Hendrix also discusses how the trauma he himself experienced as an infant affected his first marriage. On his honeymoon, he described sitting at the beach, his bride collecting seashells at a distance. As he looked towards her, he noticed a droop in her shoulders. Suddenly, he felt anxious, and this feeling was “followed by the sick, sinking realization that [he] had married the wrong person.” Later, when he was speaking to a therapist, the therapist put him through an exercise which took him back to his childhood. Hendrix was able to remember being as young as one or two years old, playing on the kitchen floor. He visualized his mother, with her back to him, depressed, tired, her shoulders sagging. His father had died months before this, and his mother was left to take care of a house full of children. Hendrix explained he was “flooded with the awareness that [his mother] didn’t have any physical or emotional energy for [him]…she was so wrapped up in her own worries, she could only look after [him] mechanically.” Decades later, the image of his new wife, with the same droop in her shoulders, with the same complete concentration in her own activity, signaled a mental reflection which his brain had recorded in infancy, an image which connected his feeling of abandonment, of calling out to a mother who would not answer. In that moment, he felt that his new relationship would only be a repetition of the emotional neglect he experienced in his childhood (Hendrix, 1988, 70-71). SubhanAllah, how many of us know of couples who are going through massive difficulties in their relationships? Perhaps, as we have seen demonstarted in these two cases, the issues which they are facing are not simply surface issues that have appeared in their new relationships. Rather, these are core issues which takes root from a childhood filled with an emotionally unstable parental relationship.

Brothers and sisters, emotionally being available for our children is serious business, especially when they are in their formative years. As illustrated above, the type and quality of the interaction, or lack thereof, you have with your children when they are young directly impacts the way their brains form and react to you later on in their lives, and it impacts the way they view relationships with their own spouse and children in the future. When your kid is not praying, getting into trouble, experimenting with drugs, having illicit sexual relations, experiencing depression and eating disorders, running truancies and defying your “authority”, perhaps take a moment to reflect on who might really be to blame when you feel disconnected from and far from your child’s love and social reality.

Of course, we all have individual accountability, and there is no doubt that each individual should be accountable for his or her own actions. But if you were not there for your child, if you constantly pushed your child away, called him or her names (calling your children “stupid” and “dumb” is not really the way to confirm your love for them), emotionally manipulated him or her, neglected his or her desire to be loved, whether or not you did all of this intentionally, then honestly, the person you should want to slap most is yourself. And the best way to give yourself that slap is to realize it now, turn to Allah subhanahu wa ta’ala, make tawbah, and immediately work to reconcile the relationship with your child, and may Allah subhanahu wa ta’ala give you tawfeeq.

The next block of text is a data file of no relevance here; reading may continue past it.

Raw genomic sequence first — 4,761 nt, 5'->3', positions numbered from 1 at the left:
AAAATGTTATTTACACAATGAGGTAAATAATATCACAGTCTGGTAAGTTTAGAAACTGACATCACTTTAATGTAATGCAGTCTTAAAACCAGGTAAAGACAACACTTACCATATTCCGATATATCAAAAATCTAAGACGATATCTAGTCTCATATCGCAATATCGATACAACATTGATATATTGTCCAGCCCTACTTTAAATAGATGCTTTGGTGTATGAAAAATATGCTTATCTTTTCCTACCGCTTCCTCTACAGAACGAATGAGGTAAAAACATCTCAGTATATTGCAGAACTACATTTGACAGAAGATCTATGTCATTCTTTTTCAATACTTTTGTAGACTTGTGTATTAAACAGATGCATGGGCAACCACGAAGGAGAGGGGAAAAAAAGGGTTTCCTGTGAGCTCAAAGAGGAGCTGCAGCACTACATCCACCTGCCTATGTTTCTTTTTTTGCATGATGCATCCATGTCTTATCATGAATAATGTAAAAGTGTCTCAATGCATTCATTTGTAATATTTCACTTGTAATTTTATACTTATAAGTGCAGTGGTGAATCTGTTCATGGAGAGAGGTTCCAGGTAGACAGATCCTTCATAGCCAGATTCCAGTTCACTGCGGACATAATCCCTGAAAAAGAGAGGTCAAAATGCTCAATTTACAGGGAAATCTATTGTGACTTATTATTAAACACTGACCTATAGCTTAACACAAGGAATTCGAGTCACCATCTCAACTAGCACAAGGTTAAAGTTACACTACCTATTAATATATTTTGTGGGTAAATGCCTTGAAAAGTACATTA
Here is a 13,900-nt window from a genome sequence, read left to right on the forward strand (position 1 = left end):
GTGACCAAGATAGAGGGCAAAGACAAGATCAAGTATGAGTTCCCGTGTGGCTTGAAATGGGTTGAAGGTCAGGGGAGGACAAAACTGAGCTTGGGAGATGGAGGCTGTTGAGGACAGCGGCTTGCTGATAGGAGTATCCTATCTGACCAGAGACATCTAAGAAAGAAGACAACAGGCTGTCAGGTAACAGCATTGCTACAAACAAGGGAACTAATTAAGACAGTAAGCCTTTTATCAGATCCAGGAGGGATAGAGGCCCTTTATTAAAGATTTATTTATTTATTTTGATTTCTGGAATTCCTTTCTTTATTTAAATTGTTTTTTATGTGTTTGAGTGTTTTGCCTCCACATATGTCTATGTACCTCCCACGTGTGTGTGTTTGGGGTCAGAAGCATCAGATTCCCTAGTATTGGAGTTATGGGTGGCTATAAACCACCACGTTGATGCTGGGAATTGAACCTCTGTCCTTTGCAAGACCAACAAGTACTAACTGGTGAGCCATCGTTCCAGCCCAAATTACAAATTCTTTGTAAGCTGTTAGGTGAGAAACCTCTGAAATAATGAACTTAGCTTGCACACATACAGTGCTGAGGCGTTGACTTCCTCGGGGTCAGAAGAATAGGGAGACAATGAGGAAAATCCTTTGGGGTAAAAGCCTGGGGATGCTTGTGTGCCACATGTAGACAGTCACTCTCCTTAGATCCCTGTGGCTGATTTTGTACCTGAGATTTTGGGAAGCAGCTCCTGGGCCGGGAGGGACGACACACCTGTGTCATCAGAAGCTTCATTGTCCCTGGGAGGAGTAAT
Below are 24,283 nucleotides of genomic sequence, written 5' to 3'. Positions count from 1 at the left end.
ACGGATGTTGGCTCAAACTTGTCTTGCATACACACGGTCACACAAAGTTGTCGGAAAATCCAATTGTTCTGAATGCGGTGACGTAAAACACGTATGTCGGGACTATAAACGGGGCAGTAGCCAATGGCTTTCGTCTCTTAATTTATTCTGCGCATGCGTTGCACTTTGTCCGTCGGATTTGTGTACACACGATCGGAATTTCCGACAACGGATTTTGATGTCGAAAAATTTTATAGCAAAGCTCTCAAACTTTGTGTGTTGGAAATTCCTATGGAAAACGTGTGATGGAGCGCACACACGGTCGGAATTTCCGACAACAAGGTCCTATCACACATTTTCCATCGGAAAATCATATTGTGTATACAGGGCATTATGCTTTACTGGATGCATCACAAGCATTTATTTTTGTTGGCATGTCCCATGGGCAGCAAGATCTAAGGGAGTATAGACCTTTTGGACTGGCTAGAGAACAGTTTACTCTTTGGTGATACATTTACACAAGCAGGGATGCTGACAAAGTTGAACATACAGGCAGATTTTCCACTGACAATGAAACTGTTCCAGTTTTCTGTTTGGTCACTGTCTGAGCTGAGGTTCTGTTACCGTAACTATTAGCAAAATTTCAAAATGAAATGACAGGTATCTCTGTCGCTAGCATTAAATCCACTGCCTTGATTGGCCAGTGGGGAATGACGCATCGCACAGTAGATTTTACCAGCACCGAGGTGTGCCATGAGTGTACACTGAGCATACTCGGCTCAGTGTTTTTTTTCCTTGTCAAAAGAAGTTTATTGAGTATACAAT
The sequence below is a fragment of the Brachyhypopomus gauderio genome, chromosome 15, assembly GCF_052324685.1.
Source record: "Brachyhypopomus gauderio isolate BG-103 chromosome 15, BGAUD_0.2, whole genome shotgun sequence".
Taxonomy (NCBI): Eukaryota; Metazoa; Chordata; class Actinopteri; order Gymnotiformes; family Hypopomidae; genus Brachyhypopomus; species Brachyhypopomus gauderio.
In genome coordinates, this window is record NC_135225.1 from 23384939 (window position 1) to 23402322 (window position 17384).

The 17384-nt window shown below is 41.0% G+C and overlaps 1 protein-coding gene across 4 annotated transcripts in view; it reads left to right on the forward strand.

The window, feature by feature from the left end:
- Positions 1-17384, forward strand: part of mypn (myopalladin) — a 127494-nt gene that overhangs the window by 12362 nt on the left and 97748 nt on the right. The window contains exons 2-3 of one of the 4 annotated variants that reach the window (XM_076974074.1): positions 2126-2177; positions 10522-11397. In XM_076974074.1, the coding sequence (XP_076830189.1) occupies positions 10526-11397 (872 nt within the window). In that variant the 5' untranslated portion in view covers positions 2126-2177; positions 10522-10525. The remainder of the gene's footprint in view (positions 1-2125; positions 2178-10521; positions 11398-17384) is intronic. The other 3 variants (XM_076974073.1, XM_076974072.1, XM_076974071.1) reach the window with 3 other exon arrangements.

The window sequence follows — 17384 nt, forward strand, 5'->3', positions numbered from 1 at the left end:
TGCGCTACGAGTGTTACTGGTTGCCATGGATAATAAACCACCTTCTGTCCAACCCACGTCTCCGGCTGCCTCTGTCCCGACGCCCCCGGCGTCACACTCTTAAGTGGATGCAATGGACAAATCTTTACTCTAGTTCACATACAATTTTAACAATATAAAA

Your children are a trust. Your desire to financially provide for your children is honorable and praiseworthy. But realize that in the end, regardless of how much you are able to materialistically provide for them, what they would have appreciated most as a child, and what they will inshaAllah value limitlessly as an adolescent and as an adult, is their ability to connect with the father or mother who has nurtured them and showed undivided interest in them from birth. InshaAllah they will remember your words, your caresses, and your sincere care more than the amount of toys and clothes they have. What your child needs most from you is not another gadget. What your child needs is to feel your undivided love.

About the author

Maryam Amirebrahimi

Maryam Amirebrahimi received her master’s in Education from UCLA, where her research focused on the effects of mentorship rooted in Critical Race Theory for urban high school students of color. She holds a bachelor’s in Child and Adolescent Development from San Jose State University, where she served as the President of the Muslim Student Association for two consecutive years. Currently, she is pursuing a second bachelor’s degree in Islamic Studies through Al Azhar University’s distance learning program. Maryam spent a year studying the Arabic language and Qur’an in Cairo, Egypt, and has memorized the Qur’an. She has been presented the Student of the Year award by former California Governor Arnold Schwarzenegger and holds a second degree black belt in Tae Kwon Do. Maryam frequently travels to work with different communities to address a variety of social issues and writes about topics related to social realities, women’s studies and spiritual connections on